Published: 7:00AM BST 17 Aug 2009 Daily Telegraph
The price of homes on the market in England and Wales averaged £222,762 during the four weeks to August 8, just over 2.2per cent less than in the previous month, according to property website Rightmove. The group said the dip in asking prices was in line with a similar fall seen in August 2008, although it was still the biggest drop recorded so far this year, with price rises seen in five of the previous seven months.
It added that the market was continuing to be held back by a lack of mortgage finance. Asking prices remain 3.1 per cent lower than they were a year ago, unchanged from the previous month. Miles Shipside, commercial director of Rightmove, said: “After several months of activity and prices revving upwards from last winter’s low point, both will start to hit the limiter without more mortgage finance. “In spite of pent up demand, the market and pricing is boxed in by restrictive lending criteria put in place to ration mortgages, given the lack of funds available to lenders.” Rightmove said buyers were continuing to return to the market, with the group recording its busiest ever month for traffic, despite the fact that there is usually a fall in househunting activity during the summer, as potential buyers go on holiday.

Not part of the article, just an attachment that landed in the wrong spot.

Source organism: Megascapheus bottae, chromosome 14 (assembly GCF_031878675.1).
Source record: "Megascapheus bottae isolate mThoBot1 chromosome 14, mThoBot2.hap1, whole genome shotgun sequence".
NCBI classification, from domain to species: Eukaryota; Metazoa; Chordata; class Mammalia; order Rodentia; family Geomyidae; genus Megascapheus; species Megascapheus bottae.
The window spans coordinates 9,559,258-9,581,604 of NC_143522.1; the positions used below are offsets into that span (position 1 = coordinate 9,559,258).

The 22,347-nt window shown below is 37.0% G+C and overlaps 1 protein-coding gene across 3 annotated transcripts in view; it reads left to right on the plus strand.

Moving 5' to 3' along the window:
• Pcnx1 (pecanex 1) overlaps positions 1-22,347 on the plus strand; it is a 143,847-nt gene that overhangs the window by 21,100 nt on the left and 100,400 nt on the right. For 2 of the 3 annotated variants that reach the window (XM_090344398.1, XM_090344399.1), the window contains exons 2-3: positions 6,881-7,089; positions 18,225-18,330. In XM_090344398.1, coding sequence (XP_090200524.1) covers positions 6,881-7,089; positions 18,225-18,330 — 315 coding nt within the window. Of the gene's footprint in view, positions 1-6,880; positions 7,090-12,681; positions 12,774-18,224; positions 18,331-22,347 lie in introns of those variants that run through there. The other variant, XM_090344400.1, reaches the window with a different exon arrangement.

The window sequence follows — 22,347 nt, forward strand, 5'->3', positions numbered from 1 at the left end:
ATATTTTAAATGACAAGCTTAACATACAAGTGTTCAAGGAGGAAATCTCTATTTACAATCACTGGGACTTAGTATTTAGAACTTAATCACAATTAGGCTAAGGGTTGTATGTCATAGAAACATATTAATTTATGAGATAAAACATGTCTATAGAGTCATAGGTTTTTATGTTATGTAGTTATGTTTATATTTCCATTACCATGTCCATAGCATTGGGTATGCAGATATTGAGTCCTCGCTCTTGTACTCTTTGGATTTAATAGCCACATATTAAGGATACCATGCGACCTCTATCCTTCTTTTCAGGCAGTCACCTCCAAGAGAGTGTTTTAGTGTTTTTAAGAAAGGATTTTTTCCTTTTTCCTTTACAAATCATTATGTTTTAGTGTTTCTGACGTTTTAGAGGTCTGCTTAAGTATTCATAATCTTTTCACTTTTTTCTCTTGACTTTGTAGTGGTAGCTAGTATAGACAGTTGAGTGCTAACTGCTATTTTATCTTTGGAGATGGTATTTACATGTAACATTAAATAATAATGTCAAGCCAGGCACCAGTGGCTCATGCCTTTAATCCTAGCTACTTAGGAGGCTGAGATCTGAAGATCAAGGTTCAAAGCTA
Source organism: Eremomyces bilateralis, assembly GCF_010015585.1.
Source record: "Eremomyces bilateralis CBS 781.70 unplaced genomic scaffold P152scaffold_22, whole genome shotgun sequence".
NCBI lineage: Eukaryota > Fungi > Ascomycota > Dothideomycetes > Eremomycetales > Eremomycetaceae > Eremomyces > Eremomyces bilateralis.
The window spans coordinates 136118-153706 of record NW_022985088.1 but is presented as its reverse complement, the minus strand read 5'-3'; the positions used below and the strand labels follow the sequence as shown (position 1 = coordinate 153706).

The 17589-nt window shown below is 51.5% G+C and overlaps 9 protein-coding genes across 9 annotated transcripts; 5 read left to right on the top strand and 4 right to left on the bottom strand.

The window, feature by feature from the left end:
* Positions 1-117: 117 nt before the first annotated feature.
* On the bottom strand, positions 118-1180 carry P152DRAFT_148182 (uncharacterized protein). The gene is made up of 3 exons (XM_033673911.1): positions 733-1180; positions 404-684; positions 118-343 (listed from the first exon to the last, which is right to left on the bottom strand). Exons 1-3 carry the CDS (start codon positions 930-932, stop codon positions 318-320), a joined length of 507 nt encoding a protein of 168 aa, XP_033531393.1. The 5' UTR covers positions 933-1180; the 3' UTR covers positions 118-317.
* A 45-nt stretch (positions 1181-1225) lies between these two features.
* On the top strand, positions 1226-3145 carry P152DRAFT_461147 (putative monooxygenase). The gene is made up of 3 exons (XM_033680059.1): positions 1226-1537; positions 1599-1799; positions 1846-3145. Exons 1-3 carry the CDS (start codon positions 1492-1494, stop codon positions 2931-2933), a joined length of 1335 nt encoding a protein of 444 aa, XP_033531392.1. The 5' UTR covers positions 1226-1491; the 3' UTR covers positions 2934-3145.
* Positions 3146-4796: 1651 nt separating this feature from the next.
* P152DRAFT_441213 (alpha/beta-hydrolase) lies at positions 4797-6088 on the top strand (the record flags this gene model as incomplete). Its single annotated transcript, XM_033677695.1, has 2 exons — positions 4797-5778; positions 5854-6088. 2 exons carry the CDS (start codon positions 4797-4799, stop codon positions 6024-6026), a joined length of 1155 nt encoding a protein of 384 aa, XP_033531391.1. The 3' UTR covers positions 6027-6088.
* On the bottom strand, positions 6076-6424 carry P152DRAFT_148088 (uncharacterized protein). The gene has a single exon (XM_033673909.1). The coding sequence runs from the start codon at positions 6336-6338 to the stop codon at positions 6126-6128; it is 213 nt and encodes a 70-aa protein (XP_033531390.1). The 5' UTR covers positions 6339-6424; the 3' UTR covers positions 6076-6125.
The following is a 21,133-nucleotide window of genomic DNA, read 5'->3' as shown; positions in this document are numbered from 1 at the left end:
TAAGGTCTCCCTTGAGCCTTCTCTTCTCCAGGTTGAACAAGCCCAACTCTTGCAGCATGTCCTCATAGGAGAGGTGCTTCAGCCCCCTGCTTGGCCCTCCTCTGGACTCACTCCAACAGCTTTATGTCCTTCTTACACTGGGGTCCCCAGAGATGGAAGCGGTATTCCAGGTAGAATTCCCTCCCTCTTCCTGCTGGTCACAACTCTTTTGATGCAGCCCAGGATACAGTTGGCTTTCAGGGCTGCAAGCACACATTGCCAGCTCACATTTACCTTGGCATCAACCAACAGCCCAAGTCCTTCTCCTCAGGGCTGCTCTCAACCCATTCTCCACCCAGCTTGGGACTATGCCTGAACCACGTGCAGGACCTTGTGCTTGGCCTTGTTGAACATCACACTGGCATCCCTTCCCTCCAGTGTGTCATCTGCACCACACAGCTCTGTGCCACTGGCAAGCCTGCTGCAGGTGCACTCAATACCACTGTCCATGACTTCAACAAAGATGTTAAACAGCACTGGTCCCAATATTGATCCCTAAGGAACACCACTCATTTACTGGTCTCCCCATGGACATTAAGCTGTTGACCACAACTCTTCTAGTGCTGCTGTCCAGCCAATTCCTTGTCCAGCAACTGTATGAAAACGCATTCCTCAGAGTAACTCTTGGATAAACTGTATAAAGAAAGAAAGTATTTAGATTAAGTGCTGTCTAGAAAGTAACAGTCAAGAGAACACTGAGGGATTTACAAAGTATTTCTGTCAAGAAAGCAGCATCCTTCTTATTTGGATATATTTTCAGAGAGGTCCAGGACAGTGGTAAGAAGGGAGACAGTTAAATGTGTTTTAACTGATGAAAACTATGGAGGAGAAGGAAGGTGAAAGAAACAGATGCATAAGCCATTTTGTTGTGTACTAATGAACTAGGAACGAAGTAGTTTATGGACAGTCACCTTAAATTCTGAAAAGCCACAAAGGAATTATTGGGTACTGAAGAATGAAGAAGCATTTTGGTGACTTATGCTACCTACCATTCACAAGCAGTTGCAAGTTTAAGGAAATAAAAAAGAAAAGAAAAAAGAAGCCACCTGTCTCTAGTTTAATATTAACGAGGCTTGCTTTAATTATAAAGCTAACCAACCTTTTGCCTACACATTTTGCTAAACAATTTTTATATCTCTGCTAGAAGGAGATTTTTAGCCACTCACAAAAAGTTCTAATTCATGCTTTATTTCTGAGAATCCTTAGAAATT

Buyers are also feeling increasingly confident that the market has stabilised, with three-quarters of people saying they do not expect their to be further price falls during the coming 12 months. But there continues to be a shortage of properties for sale, with 82,700 homes put on the market during the month, 23 per cent fewer than in August last year when there was already a supply shortage. It is also around half the level of new properties that were put up for sale in August 2006 and 2007. The North West was one of only three regions to see a price rise during the month, with asking prices jumping by 1.4 per cent, followed by the East Midlands at 1.2 per cent and the North at 0.8 per cent.
East Anglia saw the biggest monthly dip in asking prices with these dropping by 8.3 per cent, although the group cautioned that the figure was likely to have been exaggerated by summer selling patterns. The West Midlands and Greater London both recorded drops of 3.8 per cent during the month.